The book is organized into eleven chapters devoted to the following subjects: the doctor's fee, time, bedside manner, the medical history and physical examination, communication and truth, treatment, detachment, resentment of the medical profession, hospital rounds, social status, and the doctor in court. Many well-known authors including Anton P. Chekhov, Sir Arthur Conan Doyle, Ernest Hemingway, Thomas Mann, W. (William) Somerset Maugham, Leo Tolstoy, Tennessee Williams, and William Carlos Williams are featured in this anthology but less notable writers are also introduced. A twenty-three-page bibliography of primary and secondary sources is a useful element of the book.
Bomgard, a young doctor recently transferred from a rural area to a small town hospital, receives an urgent message from Polyakov, the doctor who replaced him. Polyakov has become ill; he needs medical help. Before Bomgard can respond, however, Polyakov arrives at the hospital, dying of a self-inflicted wound. In his last moments, he gives Bomgard a notebook, on which is recorded the story of Polyakov's addiction to morphine.
Polyakov first took morphine to relieve an abdominal pain. He found that it also relieved his despair over the loss of his lover, an opera singer in Moscow. Morphine relieved his loneliness and improved his work. He gradually increased the dose until he became hopelessly dependent on the substance. He failed in his attempts to break the habit at a clinic in Moscow. Eventually there is nothing in life but the drug and Polyakov suicides.
Shay, a psychiatrist who specializes in post-traumatic stress disorder (PTSD), juxtaposes the narrated memories of his patients who are Vietnam veterans to the story of Achilles in Homer's Iliad. He finds that the roots of their illness, like that of the ancient hero, lie in betrayal of duty by senior officers who failed to do "what's right," in the repression of grief, and in the social limitations imposed on expressions of love between men.
These stressors lead to guilt, wrongful substitution, and dangerous rage, called the "berserk" state. The mental pathology is fostered by an equally wrongful failure to honor the enemy; return to "normal" is never possible. The book concludes medically with recommendations for prevention.
In this study of a small group of children followed by an HIV clinic at an unidentified institution, the author describes in detail her experience with the children, their caregivers--sometimes biological family members, sometimes foster providers--and the medical staff responsible for the management of their viral infection. The writer, a humanities professor at a medical school, acknowledges the privilege she felt at having been in a position to develop a close personal contact over several years with the people about whom she writes.
The frame of the study is case-oriented. Each child is described and the medical and social histories of a total of nine are outlined and then fleshed out with personal interviews and home visits made by the writer. In addition to the histories, Hawkins includes a glossary of contemporary medical terms and common acronyms relevant to HIV, a bibliography, and a list of resources for those interested in looking further into this infection as it presents in children.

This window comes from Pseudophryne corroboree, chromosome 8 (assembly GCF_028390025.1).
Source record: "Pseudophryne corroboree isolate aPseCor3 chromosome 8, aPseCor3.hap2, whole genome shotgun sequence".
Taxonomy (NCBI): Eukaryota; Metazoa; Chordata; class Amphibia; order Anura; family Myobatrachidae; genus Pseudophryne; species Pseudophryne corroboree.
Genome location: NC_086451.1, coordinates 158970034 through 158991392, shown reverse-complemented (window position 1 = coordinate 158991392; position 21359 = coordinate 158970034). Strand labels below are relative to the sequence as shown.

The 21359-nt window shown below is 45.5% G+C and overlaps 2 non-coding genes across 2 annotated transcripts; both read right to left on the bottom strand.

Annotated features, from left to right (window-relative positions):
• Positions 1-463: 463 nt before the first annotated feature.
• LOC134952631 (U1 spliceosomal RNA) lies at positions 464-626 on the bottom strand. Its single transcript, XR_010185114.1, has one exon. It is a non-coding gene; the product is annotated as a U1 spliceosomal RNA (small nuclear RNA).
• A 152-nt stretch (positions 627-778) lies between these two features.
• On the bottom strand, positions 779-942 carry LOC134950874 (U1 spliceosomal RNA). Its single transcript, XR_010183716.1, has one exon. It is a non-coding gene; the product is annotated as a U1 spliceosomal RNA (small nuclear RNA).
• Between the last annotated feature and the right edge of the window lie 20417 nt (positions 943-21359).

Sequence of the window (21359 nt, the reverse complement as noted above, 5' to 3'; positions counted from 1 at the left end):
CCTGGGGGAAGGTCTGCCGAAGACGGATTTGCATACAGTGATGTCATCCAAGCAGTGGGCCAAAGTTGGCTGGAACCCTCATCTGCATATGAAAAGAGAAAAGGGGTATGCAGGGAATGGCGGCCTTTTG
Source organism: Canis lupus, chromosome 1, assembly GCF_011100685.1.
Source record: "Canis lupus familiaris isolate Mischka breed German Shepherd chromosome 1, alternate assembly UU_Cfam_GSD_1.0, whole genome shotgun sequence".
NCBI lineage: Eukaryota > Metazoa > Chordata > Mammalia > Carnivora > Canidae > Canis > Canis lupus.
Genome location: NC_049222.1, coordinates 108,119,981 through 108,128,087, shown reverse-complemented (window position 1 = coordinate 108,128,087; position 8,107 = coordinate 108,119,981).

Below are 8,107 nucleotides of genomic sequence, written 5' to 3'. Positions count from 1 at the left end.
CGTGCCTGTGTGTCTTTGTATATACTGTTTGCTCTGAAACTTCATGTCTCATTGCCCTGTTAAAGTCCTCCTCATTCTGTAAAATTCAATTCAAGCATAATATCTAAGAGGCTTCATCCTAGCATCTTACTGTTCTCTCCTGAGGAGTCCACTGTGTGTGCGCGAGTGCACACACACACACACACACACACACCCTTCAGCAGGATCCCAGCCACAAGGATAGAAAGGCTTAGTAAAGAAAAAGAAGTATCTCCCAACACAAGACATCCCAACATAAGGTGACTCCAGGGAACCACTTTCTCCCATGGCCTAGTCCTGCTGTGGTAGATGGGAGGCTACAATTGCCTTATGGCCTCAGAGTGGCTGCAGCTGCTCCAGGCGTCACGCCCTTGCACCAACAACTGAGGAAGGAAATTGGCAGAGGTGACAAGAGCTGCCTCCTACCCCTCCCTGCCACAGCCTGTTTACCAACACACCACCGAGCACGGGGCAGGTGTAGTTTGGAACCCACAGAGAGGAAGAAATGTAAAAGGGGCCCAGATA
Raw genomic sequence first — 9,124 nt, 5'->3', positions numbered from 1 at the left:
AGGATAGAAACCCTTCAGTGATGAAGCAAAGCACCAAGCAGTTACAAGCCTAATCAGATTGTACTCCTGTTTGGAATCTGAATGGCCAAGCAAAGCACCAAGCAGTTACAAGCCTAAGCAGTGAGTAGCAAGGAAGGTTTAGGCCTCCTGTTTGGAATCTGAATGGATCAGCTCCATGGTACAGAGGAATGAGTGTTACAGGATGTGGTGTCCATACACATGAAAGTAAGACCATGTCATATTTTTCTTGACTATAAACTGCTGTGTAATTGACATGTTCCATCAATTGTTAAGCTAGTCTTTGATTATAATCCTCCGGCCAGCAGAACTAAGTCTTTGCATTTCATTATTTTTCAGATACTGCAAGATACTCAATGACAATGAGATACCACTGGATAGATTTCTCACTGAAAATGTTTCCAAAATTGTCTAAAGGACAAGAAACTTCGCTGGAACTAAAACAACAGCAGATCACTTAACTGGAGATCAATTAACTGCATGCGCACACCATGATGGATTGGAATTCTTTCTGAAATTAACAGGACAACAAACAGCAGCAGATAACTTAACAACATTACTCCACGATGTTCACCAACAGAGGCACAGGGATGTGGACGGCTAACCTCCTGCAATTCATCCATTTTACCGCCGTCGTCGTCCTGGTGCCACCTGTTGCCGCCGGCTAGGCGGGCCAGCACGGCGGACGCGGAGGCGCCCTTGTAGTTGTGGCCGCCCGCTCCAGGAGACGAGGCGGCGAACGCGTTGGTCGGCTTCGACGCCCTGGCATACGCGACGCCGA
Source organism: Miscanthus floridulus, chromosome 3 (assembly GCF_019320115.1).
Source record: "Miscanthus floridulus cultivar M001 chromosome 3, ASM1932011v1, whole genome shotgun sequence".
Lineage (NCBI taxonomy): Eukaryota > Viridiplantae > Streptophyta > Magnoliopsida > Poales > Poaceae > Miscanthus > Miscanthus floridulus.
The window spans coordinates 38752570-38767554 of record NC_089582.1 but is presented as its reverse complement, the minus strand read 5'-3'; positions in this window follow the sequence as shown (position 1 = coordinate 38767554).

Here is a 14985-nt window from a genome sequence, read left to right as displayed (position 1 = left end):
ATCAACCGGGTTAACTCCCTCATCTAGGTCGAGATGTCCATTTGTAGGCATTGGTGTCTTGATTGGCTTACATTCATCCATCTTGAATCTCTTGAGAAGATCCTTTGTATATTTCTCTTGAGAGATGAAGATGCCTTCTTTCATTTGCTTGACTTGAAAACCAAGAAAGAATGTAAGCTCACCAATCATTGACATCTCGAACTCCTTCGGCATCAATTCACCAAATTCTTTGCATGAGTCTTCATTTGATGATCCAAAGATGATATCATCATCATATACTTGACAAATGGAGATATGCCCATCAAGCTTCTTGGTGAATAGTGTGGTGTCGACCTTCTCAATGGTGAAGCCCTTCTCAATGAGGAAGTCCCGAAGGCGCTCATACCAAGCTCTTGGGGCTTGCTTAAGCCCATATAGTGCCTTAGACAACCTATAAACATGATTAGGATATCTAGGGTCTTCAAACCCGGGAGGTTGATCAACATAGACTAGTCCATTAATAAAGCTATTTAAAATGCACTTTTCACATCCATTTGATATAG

Hollinghurst's Booker Prize winning novel begins in 1983, just as Nick Guest has graduated from university. A young middle class gay man, he has secured for himself a rather cozy spot in the posh Notting Hill mansion of the wealthy Fedden family, based on his friendship at Oxford with the family scion, Toby, and partly earning his keep by looking after the daughter, Catherine, whose manic depression is marked by mood swings, lability, suicidal thoughts, and self-mutilation.
Gerald Fedden, the imposing paterfamilias has recently been elected a Tory MP (Member of Parliament), rising to power on the coattails of Margaret Thatcher's dominance of British politics in the 1980s. The story follows Nick through the mid-1980s, between Thatcher's two re-elections, chronicling his relationships with the Fedden family, his parents and his lovers, as his own fortunes and opportunities swell and then burst.
Poets on Prozac contains sixteen essays written by poets about their individual struggles with a variety of psychiatric disorders. The editor, physician and poet Richard Berlin, has gathered these essays in order to examine, and shatter, the long-standing notion that madness, particularly madness in poets, enhances creativity---we need only think of the myths surrounding writers such as Sylvia Plath and Dylan Thomas to understand how the relationship between madness and creativity might foster both fear and longing in novice writers.
In his informative and comprehensive introduction, Berlin poses these, and other, questions: "Do poets need to be mentally ill to produce great work? What is the influence of substance use/abuse? Does a person have to be 'crazy' to write good poetry? What do poets themselves define as crucial elements in their creative process?" (p. 2). He goes on to site current evidence that madness actually impedes creativity, as well as evidence that "some forms of mental illness may enhance, or at least coexist, with creativity" (pp. 4-5); he reviews the findings of researchers who have looked at "The Myth of Inspiration" and "The Myth of Very Special Talent" in creative persons (pp 6-7).